£ 2.44   £ 2.26  

Second (post-merger)

  $ 33.99   $ 30.60  

Third

  $ 35.77   $ 31.60  

Fourth

  $ 38.47   $ 34.52  

 

 
  2016  
Quarter
  High   Low  

First

  £ 3.10   £ 2.15  

Second

  £ 2.69   £ 1.95  

Third

  £ 2.54   £ 1.98  

Fourth

  £ 2.71   £ 2.19  

On April 26, 2017, Henderson redenominated its ordinary shares from Great British pound ("GBP") to USD, resulting in a change in par value from £0.125 to $0.1547 per share. Also on April 26, 2017, the shareholders approved a 10-to-1 share consolidation, which took effect on May 30, 2017. Refer to the share redenomination and consolidation section within Note 2 — Summary of Significant Accounting Policies for additional information.

The following graph illustrates the cumulative total shareholder return (rounded to the nearest whole dollar) of JHG's common stock over the five-year period ending December 29, 2017, the last trading day of 2017, and compares it to the cumulative total return on the Standard and Poor's ("S&P") 500 Index and the S&P Diversified Financials Index. The comparison assumes a $100 investment on December 31, 2012, in JHG's common stock and in each of the foregoing indices and assumes

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reinvestment of dividends, if any. This data is not intended to forecast future performance of JHG's common stock.

GRAPHIC

On December 31, 2017, there were approximately 47,324 holders of record of JHG's common stock.

Dividends

The payment of cash dividends is within the discretion of JHG's Board of Directors and depends on many factors, including, but not limited to, JHG's results of operations, financial condition, capital requirements, restrictions imposed by financing arrangements, general business conditions and legal requirements. Dividends are subject to quarterly declaration by JHG's Board of Directors.

The following cash dividends were declared and paid during 2017:

Dividend
per share
  Date
declared
  Dividends paid
(in millions)
  Date paid
£  0.0730   February 9, 2017   $ 102.6   May 19, 2017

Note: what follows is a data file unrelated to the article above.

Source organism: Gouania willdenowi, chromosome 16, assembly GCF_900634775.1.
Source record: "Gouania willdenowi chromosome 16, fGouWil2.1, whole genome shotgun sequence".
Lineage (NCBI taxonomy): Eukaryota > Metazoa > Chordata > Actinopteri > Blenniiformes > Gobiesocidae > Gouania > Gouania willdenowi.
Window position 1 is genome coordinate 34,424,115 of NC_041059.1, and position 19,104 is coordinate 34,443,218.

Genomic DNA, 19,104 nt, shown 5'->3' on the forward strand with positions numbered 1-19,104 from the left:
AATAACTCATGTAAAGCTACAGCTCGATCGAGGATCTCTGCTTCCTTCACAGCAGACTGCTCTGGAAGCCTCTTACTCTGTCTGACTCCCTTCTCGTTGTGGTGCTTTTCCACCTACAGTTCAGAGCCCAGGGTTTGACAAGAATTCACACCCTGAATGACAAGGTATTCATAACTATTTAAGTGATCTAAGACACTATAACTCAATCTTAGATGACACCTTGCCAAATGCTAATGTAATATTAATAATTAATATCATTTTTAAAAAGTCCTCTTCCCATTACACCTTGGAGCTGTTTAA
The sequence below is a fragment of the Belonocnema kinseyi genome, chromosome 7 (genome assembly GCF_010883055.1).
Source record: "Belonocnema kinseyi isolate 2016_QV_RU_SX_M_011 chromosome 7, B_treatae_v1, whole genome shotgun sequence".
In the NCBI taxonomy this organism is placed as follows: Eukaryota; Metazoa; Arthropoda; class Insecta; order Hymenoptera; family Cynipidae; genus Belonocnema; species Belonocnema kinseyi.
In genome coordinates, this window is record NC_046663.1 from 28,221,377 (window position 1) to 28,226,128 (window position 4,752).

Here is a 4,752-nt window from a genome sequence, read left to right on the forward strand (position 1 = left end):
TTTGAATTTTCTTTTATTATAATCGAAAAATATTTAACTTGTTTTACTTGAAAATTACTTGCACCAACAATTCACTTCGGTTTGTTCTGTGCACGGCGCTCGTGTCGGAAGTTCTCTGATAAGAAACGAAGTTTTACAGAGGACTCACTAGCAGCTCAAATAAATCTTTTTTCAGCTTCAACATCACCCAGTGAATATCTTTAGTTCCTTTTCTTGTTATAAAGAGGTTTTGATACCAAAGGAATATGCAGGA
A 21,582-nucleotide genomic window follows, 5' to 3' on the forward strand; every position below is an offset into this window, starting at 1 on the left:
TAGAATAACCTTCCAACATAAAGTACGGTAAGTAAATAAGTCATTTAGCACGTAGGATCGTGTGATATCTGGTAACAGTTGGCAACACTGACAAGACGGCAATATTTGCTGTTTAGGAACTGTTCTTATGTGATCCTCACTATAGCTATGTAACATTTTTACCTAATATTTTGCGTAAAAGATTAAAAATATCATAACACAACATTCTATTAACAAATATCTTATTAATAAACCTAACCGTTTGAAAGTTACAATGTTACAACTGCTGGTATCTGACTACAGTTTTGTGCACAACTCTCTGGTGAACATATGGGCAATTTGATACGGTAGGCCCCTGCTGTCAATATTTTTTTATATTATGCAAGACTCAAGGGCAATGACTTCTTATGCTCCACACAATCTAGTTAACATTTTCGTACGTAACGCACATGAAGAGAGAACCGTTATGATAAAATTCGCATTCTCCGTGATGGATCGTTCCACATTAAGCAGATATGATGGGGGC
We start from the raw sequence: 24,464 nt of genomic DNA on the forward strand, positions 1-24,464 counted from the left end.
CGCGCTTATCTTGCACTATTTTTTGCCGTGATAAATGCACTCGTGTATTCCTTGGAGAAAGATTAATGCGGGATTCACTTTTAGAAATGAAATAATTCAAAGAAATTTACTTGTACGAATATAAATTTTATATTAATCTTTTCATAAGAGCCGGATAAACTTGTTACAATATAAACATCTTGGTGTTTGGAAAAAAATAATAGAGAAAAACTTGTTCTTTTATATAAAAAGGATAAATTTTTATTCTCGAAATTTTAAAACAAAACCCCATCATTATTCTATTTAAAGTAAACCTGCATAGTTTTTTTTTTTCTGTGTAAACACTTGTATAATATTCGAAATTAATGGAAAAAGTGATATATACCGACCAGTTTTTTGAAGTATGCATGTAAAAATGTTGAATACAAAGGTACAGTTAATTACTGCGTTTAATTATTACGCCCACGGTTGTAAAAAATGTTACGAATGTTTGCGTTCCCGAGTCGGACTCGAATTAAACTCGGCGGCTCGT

£  0.0185   April 19, 2017   $ 26.0   May 19, 2017
$  0.3200   August 7, 2017   $ 63.7   September 1, 2017
$  0.3200   November 8, 2017   $ 63.7   December 1, 2017

JHG declared dividends of £0.104 per share during 2016.

On February 5, 2018, JHG's Board of Directors declared a fourth quarter 2017 cash dividend of $0.32 per share. The dividend will be paid on March 2, 2018, to shareholders of record at the close of business on February 16, 2018.

Common Stock Purchases

Some of the Group's executives and employees receive rights over JHG ordinary shares as part of their remuneration arrangements and employee entitlements. These entitlements may be satisfied

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either by the transfer of existing ordinary shares acquired on-market or by the issue of ordinary shares. The following table presents JHG ordinary shares purchased on-market by month during 2017 in satisfaction of employee awards and entitlements.

Period
  Total
number of
shares
purchased
  Average
price paid per
share
  Total number of shares
purchased as part of
publicly announced
programs
  Approximate dollar value of
shares that may yet
be purchased under the
programs (end of month)
 

January

  1,046,305   $ 2.36      

February

    1,126,364     2.28          

March

  7,898,665   2.29      

April

    2,463,300     2.41          

May

  40,398   30.85      

June

    165,577     26.80          

July

  754   25.15      

August

    94,394     26.99          

September

  19,711   33.15      

October

    9,595     34.07          

November

  104,508   27.52      

December

    16,775     37.28          

Total

  12,986,346   $ 3.22